In the UK, Tarmac has introduced a rubberised asphalt which it says is capable of recycling end-of-life tyres (ELTs) into roads.
Tarmac estimates that it will be possible to recycle and reuse up to 750 waste tyres for every kilometre of highway surfaced with the new material, depending on the thickness of the road. This would help to reduce the 120,000 tonnes of rubber waste exported from the UK annually, the company adds.
Brian Kent, technical director at Tarmac, said: “While plastic recycling has attracted media headlines, used tyres remain a significant and overlooked waste stream and our new innovative rubber modified asphalts offer a more sustainable option for our industry and the environment.
“Rubber is used in asphalt across the USA, but in the UK there is a lack of the necessary industrial infrastructure required to allow manufacture of this type of material. Against the backdrop of major investment in the strategic road network there is now an opportunity to leverage this technology and unlock the benefits of this circular economic approach.”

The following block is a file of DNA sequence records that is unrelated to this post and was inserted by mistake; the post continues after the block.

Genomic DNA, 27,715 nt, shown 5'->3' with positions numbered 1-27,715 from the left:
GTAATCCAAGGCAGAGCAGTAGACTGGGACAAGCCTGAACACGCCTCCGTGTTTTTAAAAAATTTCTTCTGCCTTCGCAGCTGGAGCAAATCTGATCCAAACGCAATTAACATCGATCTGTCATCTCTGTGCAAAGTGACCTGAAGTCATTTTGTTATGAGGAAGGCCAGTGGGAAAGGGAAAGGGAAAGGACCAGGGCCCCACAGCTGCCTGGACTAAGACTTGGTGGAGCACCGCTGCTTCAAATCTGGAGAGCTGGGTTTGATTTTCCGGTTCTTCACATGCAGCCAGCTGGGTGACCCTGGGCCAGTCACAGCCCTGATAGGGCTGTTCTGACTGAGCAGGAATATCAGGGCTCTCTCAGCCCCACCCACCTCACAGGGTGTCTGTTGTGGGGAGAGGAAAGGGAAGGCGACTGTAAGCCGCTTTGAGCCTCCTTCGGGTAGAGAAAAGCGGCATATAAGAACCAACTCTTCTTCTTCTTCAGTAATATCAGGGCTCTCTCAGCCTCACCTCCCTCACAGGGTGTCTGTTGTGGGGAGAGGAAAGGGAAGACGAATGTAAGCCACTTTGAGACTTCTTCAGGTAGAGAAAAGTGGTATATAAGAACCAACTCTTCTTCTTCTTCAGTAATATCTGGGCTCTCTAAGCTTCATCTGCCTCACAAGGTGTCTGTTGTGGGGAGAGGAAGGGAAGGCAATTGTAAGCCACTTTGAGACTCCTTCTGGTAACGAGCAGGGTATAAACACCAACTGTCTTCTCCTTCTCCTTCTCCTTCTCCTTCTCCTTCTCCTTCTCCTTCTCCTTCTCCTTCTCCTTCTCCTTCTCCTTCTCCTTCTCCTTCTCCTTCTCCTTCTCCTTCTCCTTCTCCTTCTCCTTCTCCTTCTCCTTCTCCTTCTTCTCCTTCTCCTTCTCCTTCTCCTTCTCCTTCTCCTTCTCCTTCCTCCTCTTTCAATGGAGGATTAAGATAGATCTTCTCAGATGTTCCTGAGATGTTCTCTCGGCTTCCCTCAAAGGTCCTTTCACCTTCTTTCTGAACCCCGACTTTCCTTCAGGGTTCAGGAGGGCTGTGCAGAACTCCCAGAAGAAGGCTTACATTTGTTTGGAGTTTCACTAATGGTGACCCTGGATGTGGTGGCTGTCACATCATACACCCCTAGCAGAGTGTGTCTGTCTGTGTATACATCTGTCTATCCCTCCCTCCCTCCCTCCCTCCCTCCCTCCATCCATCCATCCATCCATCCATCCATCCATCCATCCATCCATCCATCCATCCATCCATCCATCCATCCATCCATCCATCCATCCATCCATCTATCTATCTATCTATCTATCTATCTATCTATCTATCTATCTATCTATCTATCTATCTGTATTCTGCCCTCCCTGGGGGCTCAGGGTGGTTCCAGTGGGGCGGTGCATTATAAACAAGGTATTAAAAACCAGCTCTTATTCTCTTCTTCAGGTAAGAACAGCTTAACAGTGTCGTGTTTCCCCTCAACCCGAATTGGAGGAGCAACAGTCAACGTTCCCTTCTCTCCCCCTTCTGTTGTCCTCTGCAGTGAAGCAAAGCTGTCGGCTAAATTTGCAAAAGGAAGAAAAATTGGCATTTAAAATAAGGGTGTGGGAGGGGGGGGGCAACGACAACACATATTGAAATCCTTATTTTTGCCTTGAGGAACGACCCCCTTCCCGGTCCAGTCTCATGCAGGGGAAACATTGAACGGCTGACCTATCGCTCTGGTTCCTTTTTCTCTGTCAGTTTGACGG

As part of recent trials of the new material, Tarmac supplied asphalt with rubber in Coventry.
Rob Little, senior engineer, highways technical, Coventry City Council, says: “Coventry City Council is delighted with the rubberised asphalt trial; we hope we can use more of the product across the city in the future to help divert waste tyres from landfill and incineration to reduce the carbon footprint for road construction projects in Coventry.
The technology also has the potential to recycle and reduce the UK’s dependence on the export of ELT’s to other countries.
Peter Taylor OBE, secretary general of the Tyre Recovery Association says: “While there has been significant progress in reusing and recycling waste tyres in the UK, there is still an over reliance on the export of used tyres to countries such as China, India and Pakistan, who are importing fewer tyres as they become self-sufficient.
“The UK needs a second disposal route for used tyres. Tarmac’s commitment to developing rubberised asphalt provides an excellent opportunity to achieve this and deliver environmental savings for this under-used waste stream.”